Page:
By Karen Oslund

Last Friday I drove to Gualala from Ukiah, over the Mountain View Road. My past experience with Mountain View Road told me that I needed a plan. 1. Start with a full tank of gas. 2. Make sure there is both water and food in the car. 3. Bring comfortable shoes and a raincoat in case of need to walk out. 4. Add 30 minutes to estimated drive time.

It might sound silly (unless you have driven Mountain View Road lately) but having this little plan in place and then implementing it put my mind at rest. At no point during the drive did I worry that if I had a flat or got stuck at a slide, I would be thirsty, hungry, or unable to hike out in my dress shoes.

When cancer patients first make contact with the Cancer Resource Centers, there is a lot of planning to do, and this is our specialty. Often, people are overwhelmed by the news that they have cancer and worries are swirling in their mind. We start right there. What are your biggest concerns right now? What do you need to know?

We help people make a list of questions to give to their oncologist, then go with them to audio record and take notes. We help them sort their issues into groups: some people need help understanding their insurance; some people need to know about options for help with treatment-related costs such as co-pays; some want advice on how to tell their family and friends. Breaking the complexity down into smaller parts and sorting it into a plan helps most people feel more in control.

The Cancer Resource Centers’ process of helping people create a plan early in their diagnosis is called CPRS, which stands for Consultation Planning, Recording, and Summarizing. The CPRS method was refined right here in Mendocino County through community-based research that CRC conducted with UCSF under the leadership of Executive Director Emeritus Sara O’Donnell, Dr. Jeff Belkora, and others. One of the findings of the research was that having a plan increased patient confidence, reduced anxiety, and helped cancer patients feel more in control of their care.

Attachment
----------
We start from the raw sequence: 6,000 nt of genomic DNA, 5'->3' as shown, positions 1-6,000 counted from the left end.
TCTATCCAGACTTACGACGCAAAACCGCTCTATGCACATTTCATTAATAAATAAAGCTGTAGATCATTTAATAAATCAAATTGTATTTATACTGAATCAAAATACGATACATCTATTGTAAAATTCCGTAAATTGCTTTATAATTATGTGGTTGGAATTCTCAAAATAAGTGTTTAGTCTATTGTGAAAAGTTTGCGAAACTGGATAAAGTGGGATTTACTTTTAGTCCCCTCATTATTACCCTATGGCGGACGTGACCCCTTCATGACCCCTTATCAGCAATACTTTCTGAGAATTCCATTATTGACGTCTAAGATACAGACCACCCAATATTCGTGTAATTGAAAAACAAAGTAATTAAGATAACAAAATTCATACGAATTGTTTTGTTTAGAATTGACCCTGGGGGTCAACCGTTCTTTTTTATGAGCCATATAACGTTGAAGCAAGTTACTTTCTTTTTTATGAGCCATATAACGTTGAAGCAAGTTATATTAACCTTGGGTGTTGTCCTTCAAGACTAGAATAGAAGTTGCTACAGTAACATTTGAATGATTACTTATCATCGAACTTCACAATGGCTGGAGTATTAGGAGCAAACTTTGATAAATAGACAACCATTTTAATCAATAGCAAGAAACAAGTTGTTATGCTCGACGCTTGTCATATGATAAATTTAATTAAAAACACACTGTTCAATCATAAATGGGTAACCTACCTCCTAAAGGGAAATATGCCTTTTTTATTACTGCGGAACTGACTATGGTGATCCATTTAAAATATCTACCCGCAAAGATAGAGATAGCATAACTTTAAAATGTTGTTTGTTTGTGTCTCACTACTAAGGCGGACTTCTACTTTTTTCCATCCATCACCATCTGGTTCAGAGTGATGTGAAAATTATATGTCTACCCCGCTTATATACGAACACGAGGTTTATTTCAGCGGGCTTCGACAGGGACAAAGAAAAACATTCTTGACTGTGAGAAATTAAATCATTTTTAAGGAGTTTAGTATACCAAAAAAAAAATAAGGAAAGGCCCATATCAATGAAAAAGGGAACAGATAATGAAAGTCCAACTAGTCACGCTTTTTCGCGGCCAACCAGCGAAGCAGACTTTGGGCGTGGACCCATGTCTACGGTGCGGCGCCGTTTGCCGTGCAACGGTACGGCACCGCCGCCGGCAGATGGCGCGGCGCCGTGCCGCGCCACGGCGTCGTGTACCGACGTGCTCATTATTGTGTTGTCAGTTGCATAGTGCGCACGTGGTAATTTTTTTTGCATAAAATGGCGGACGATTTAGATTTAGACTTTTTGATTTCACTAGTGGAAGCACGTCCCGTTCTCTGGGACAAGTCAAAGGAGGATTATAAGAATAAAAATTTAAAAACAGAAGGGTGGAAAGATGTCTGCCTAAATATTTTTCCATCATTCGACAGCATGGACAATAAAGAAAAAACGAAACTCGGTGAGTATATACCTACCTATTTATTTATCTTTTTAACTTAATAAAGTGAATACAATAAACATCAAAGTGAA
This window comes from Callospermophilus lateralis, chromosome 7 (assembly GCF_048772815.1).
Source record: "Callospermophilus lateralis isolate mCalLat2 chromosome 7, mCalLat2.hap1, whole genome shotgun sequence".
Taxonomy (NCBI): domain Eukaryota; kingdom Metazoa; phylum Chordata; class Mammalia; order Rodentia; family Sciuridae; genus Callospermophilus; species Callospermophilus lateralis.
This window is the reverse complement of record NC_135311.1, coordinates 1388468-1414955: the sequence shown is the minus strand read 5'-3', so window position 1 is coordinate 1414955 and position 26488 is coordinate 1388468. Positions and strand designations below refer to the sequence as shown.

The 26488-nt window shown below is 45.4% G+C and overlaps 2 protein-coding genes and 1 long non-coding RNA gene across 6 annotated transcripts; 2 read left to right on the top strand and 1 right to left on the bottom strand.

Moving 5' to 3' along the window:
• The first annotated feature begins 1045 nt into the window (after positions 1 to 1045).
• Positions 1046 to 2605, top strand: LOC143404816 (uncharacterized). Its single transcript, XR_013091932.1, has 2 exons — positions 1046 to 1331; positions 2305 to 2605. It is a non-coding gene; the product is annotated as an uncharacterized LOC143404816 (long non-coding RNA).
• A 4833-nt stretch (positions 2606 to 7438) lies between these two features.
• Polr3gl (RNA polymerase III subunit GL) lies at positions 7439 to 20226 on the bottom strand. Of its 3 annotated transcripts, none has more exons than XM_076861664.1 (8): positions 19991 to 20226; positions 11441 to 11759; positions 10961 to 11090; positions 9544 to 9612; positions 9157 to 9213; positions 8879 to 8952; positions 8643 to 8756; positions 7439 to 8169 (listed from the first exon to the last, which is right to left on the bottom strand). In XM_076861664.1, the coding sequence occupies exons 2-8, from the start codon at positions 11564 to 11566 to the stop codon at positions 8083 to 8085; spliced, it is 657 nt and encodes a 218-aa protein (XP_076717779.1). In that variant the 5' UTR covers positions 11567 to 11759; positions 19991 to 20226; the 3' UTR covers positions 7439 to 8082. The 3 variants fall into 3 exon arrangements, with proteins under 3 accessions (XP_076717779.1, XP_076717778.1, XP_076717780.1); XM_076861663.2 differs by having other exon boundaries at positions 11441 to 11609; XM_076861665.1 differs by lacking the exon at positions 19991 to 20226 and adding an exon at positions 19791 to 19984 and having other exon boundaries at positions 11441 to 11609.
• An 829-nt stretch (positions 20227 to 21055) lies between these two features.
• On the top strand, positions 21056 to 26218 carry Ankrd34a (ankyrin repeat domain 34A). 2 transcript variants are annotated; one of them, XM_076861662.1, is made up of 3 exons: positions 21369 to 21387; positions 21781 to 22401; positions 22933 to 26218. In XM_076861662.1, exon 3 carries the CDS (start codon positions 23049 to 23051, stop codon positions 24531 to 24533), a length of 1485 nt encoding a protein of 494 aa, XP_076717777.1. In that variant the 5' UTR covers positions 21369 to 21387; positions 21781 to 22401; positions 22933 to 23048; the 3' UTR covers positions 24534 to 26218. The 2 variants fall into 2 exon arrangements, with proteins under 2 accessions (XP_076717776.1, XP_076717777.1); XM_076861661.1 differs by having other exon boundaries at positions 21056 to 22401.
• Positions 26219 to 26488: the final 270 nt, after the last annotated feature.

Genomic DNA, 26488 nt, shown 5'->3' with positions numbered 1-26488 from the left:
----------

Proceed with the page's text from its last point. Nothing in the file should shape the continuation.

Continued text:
Patient navigators at CRC specialize in helping people with cancer sort out the complexity that comes with having cancer and making a plan. There are many resources in our community to help, and knowing what those resources are is an important part of what we do. Our method of question-listing is useful when confronted by cancer or any other disease, or for life decisions, or even, which is the best car to buy?

Cancer never comes along when anyone’s life is perfectly arranged and ready, because the truth is, no one’s life is ever perfectly arranged. With news of a cancer diagnosis comes natural fear and concern about the future. Putting those concerns on paper and sorting them out with the help of someone knowledgeable about local and national resources, is a good first step.

Happily, my drive over Mountain View Road was completely without incident. But having comfortable walking shoes, raingear, water and a snack in the car is never a bad idea.

The Cancer Resource Centers’ 2019 Cancer Awareness and Prevention series is sponsored by CRC in collaboration with the Mendocino County Health and Human Services Agency. This information is presented for educational purposes and is not intended to replace the advice of your health care provider. We encourage you to discuss any questions or concerns you may have with your health care provider.  The Cancer Resource Centers of Mendocino County is a grassroots organization serving our communities since 1995 by providing information, advocacy, and support services free of charge.